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Socio-economic circumstances at the KabeWatershed Pilot Project in Ethiopia, 2011-                  2013            Fikru ...
1. Introduction Rainfall variability and unpredictable rainfall pattern are commonfeatures of Kabe watershed and the surr...
2. Methods/approachesSources of data:Primary sources:Structuredquestionnaire with150 HHsSecondary sources:Physical observa...
3. Findings Average family size of the sample HHs is 5. More than half of the sample population are at productiveworking...
Feed shortage (48%) and diseases (44%) are critical problems forthe livestock sector. 81.3% of the farmers replied that ...
4. Conclusions/recommendations The awareness of farmers about improved climate change  adaptation interventions should be...
4. Conclusions/recommendations The awareness of farmers about improved climate change  adaptation interventions should be...
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Socio-economic circumstances at the Kabe Watershed Pilot Project in Ethiopia, 2011-2013

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Presented by Fikru Assefa (Wollo University) at the Workshop on the Lessons and Success Stories from a Pilot Project on Climate Change Adaptation Interventions in Kabe watershed, south Wollo, Ethiopia, Addis Ababa, 11-12 February 2013

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Transcript of "Socio-economic circumstances at the Kabe Watershed Pilot Project in Ethiopia, 2011-2013"

  1. 1. Socio-economic circumstances at the KabeWatershed Pilot Project in Ethiopia, 2011- 2013 Fikru Assefa (Wollo University) Workshop on the lessons and success stories from a pilot project on climate change adaptation interventions in Kabe watershed, south Wollo, Ethiopia, Addis Ababa, 11-12 February 2013
  2. 2. 1. Introduction Rainfall variability and unpredictable rainfall pattern are commonfeatures of Kabe watershed and the surrounding areas. Land degradation and food insecurity are challenges for mostcommunity members at Kabe watershed. Access to input and output market, credit and information onclimate change adaptation interventions are important issues at thewatershed. The objectives of the study were to establish a comprehensivemultisectoral information base about local status of socio-economicelements of the community, identify main challenges in the area,climate change indicators, climate change adaptation strategies,available & potentials resources and social & economic services. 2
  3. 3. 2. Methods/approachesSources of data:Primary sources:Structuredquestionnaire with150 HHsSecondary sources:Physical observation ofdifferent practices 3
  4. 4. 3. Findings Average family size of the sample HHs is 5. More than half of the sample population are at productiveworking age category. 43.87% of populations are illiterate whereas 0.9% of thepopulation are greater than grade 12. Average land holding 0.93ha. 91% rain-fed land & 9% irrigated land (Traditional irrigationschemes) and there is conflict on water for irrigation. About 77.6% of respondents access seed from the market oncash basis. Nearly 72.7% of the HHs have on average 1.12 local cows and60.7% of HHs have on average 1.4 local of oxen. This infers that alot of households don’t have a pair of oxen for plowing their farm. 4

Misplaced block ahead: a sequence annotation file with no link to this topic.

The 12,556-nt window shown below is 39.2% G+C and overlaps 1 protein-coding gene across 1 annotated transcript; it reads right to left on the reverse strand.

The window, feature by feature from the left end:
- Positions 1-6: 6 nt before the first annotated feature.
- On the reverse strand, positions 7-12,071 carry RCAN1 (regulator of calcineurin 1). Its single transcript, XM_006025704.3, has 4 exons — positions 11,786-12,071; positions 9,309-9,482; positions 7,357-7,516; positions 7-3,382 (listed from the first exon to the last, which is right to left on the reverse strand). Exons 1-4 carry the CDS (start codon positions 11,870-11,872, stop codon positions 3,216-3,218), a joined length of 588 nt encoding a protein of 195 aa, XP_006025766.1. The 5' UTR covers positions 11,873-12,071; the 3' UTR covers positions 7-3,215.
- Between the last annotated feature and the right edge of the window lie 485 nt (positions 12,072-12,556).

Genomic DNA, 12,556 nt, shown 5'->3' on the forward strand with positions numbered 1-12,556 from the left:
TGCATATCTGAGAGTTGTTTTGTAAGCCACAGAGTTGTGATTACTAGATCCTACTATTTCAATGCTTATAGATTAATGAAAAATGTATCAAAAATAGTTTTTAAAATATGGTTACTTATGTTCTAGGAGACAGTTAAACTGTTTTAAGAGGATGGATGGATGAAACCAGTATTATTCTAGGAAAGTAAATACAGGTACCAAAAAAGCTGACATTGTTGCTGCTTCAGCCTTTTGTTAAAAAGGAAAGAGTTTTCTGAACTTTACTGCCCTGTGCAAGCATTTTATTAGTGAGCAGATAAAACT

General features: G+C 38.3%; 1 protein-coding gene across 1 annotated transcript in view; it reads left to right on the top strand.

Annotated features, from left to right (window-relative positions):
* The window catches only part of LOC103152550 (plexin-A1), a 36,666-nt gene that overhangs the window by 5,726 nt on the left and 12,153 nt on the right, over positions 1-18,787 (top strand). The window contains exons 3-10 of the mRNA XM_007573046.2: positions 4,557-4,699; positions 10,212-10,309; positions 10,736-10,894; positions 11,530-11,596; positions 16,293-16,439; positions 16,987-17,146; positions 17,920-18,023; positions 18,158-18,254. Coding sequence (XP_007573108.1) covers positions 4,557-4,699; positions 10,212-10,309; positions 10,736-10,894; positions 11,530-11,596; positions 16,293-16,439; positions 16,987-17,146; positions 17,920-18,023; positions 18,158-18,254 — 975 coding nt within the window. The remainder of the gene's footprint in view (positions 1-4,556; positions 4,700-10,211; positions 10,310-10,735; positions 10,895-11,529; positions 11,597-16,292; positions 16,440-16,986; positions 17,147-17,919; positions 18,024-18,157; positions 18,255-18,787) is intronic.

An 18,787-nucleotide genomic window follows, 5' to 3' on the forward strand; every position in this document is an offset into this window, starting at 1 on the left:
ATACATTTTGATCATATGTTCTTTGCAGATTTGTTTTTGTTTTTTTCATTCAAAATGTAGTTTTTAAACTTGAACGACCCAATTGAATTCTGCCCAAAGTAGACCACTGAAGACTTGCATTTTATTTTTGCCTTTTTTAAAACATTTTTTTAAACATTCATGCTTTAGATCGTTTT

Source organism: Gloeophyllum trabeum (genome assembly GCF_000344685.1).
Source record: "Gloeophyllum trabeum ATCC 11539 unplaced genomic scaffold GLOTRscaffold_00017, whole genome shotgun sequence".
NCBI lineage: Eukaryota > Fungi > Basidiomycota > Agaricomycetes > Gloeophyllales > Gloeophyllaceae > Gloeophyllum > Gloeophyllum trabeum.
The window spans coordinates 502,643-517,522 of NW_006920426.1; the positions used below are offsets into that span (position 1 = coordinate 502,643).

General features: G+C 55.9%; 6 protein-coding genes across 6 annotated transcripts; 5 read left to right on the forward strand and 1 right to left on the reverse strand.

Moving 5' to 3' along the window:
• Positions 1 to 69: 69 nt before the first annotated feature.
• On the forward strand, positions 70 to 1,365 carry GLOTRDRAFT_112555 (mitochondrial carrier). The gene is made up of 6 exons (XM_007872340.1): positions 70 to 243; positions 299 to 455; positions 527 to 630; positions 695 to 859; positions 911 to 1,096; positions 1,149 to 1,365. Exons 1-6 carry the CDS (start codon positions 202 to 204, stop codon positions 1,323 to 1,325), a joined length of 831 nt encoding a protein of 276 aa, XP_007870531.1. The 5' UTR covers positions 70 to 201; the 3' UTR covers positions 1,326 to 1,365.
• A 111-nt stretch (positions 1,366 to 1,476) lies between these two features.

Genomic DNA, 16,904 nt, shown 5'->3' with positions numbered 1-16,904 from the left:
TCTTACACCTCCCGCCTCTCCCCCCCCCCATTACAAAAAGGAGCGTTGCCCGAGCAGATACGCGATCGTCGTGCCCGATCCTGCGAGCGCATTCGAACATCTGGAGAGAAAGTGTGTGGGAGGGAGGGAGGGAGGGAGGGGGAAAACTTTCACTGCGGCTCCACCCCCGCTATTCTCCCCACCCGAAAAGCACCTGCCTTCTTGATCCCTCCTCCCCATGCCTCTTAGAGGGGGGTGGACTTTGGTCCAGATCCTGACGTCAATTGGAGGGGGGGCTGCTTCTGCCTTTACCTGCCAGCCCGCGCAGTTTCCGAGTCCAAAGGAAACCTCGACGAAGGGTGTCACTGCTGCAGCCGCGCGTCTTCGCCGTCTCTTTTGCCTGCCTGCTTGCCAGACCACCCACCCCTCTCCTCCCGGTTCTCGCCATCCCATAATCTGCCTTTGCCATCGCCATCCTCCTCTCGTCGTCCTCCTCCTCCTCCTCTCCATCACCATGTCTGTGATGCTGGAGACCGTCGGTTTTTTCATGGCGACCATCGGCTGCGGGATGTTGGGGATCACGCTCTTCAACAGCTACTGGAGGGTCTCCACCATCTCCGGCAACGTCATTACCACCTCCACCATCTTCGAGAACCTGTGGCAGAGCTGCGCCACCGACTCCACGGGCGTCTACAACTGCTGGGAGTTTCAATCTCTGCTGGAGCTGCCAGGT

5. 5. Feed shortage (48%) and diseases (44%) are critical problems forthe livestock sector. 81.3% of the farmers replied that annual product produced fromtheir farm land could not cover the food requirements of theirfamilies. 48% of the sample farmers attempted to have credit serviceswhile more than half of the sample farmers were not interested to it. Rate of increment of the climatic change has been greater sincethe last five years as confirmed by 42.7% of the households. Off-farm activities are so minimal because of shortage of money(68.4%), shortage of time (19.3%), shortage of place (1.8%) and laborshortage (8.8%). 5
  6. 6. 4. Conclusions/recommendations The awareness of farmers about improved climate change adaptation interventions should be enhanced through training and experience exchange visits. Water harvesting techniques need to be expanded as water for irrigation is inadequate to fulfill the demand of the communities that inhabited at the upstream, midstream and downstream side of the watershed. Access to input and market to the output should be improved so as to enhance climate change adaption capacities of the watershed communities. 6
  7. 7. 4. Conclusions/recommendations The awareness of farmers about improved climate change adaptation interventions should be enhanced through training and experience exchange visits. Water harvesting techniques need to be expanded as water for irrigation is inadequate to fulfill the demand of the communities that inhabited at the upstream, midstream and downstream side of the watershed. Access to input and market to the output should be improved so as to enhance climate change adaption capacities of the watershed communities. 6
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